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Celebrating National Poetry Day - with King's Poetry Society


Photo by Clark Young (licensed under Unsplash Licence)


Happy National Poetry Day! Every first Thursday of October is National Poetry Day in the UK, and to mark the occasion, Strand Magazine has teamed up with King’s Poetry Society to ask King’s students about their favourite poems and why they think poetry is so important. We are also publishing poems by members of King’s Poetry Society, which you can find below.


Poetry is something we can all enjoy and engage with, and hopefully some of the recommendations, reflections, and writings below will inspire you to spend some time with poetry, today and year-round.


Favourite poems


Poet Lara Milne recommends absolutely ‘anything by Mahmoud Darwish’.


Halima Anwar’s favourite poem is ‘All My Friends are Finding New Beliefs’ by Christian Wiman, and Toluwa’s is ‘Cher frère blanc’ by Leopold Senghor — both powerful pieces.


Zaara loves ‘When I Say That We Are All Teen Girls’ by Olivia Gatwood — ‘It celebrates and mourns being a girl; feels like I’m screaming and giggling while writing my diary’. In this way, poetry is ‘someone else giving words to how you feel’.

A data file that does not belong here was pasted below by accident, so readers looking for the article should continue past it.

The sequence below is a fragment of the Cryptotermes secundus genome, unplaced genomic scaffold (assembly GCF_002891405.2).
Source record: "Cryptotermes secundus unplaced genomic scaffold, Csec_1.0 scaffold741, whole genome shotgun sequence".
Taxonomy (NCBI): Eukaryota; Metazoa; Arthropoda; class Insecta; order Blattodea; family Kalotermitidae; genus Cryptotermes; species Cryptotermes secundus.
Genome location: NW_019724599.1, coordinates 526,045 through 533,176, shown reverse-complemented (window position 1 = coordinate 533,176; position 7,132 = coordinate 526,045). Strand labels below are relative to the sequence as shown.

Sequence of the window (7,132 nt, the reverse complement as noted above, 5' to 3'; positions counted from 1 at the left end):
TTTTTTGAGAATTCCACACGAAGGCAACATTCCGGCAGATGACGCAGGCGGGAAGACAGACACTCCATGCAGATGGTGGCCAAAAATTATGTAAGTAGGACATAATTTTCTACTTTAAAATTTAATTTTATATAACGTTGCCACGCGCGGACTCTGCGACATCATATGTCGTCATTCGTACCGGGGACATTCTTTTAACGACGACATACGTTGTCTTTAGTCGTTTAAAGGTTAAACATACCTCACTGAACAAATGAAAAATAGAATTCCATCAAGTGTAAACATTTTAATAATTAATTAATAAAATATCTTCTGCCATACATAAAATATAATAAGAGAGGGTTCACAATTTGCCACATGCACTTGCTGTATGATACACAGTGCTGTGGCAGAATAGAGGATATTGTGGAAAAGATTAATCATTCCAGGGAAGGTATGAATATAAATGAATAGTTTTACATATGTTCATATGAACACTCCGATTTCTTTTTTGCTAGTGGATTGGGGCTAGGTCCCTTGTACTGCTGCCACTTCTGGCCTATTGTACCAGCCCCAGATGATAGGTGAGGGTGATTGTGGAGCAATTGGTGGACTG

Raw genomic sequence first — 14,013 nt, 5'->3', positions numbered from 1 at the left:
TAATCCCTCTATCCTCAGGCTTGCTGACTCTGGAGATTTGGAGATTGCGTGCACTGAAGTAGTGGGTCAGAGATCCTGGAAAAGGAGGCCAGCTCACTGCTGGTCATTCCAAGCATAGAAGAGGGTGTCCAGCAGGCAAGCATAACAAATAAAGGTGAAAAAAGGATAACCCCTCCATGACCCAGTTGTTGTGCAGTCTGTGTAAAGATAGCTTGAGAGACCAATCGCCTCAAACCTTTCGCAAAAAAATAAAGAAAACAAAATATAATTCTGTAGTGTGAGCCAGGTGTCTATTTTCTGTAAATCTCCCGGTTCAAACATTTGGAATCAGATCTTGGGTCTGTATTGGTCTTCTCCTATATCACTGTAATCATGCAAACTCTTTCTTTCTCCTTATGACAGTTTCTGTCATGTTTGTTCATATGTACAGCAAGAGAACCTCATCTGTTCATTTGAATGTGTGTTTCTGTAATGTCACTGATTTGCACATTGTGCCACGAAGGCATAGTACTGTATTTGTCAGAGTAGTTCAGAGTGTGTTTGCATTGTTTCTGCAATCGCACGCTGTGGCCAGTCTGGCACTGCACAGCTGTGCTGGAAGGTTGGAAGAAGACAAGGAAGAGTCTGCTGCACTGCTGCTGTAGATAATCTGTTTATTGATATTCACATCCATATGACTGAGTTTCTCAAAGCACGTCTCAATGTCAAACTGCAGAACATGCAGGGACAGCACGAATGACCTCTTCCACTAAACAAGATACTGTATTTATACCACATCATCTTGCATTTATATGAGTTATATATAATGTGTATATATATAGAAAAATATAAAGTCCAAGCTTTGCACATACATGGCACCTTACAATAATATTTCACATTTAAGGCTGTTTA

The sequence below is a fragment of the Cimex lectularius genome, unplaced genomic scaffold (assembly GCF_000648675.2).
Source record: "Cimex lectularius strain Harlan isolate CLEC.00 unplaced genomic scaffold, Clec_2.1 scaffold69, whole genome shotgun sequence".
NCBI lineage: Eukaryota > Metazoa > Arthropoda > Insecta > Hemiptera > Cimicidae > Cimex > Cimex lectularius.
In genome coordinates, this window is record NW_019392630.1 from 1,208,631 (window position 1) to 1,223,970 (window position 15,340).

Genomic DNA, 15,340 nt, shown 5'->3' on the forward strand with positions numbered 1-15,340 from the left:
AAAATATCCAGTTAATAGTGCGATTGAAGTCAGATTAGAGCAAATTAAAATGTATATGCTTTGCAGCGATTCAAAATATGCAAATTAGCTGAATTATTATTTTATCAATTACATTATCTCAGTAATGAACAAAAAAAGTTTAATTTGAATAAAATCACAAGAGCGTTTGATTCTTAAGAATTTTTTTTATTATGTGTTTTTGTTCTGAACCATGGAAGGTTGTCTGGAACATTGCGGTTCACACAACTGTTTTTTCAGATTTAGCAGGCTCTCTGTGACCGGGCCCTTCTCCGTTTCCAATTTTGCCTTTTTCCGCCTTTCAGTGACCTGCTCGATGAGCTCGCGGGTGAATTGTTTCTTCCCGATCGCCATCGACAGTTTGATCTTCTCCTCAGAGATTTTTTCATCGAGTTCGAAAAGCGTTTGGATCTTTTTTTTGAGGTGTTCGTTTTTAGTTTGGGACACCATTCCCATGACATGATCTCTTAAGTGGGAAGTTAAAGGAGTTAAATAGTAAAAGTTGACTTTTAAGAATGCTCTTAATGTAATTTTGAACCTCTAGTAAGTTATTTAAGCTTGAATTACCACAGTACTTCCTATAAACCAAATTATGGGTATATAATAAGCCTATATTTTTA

Ashleigh Dowling’s favourite poem is ‘Education for Leisure’ by Carol Ann Duffy, because it is ‘a great example of a poem that balances humour with powerful social commentary, demonstrating the capacity of a poem to be both entertaining and a vessel for advocacy’.


One of Smilte Truncaite’s most-loved poems is the classic ‘I Wandered Lonely as a Cloud’ by William Wordsworth. ‘The poem seems to touch on the idea of not being present in a defining moment in one's life, and only later realising what that moment meant to you. It is just something we all humans can relate to no matter the differences, which is also what poetry tends to do: unite our minds’.


Ozgu Aydin also loves a classic poet, Rumi: ‘Rumi, to me, encapsulates the very essence of poetry and shows how powerful simple words can be in communicating a deep message that can reach all kinds of people of different ages or walks of life’.


Poetry collections


Strand editor-in-chief, Talia Andrea, recommends Crush by Richard Siken: ‘Crush is a series of poems in which every word has its place. There’s no excess to trim off. You (and especially you, as it’s written in second-person POV) move with the narrator as he examines everything, from the green-eyed boy standing next to you in the supermarket, to his sandwich cut in half on a plate, which is sitting right next to the coffee “you”’ve just brought him. This “catalog of non-definitive acts” comes off the page: raw and real, and most of all, vitally human’.


Personally, I think everyone needs to read the collection Your Emergency Contact has Experienced an Emergency by Chen Chen. It’s a celebration of queerness, an exploration of Asian-American identity, and a critique of US politics and the family, all the while weaving pop culture references amongst gut-wrenching lines that are simply, ‘splendiferously’, unforgettable.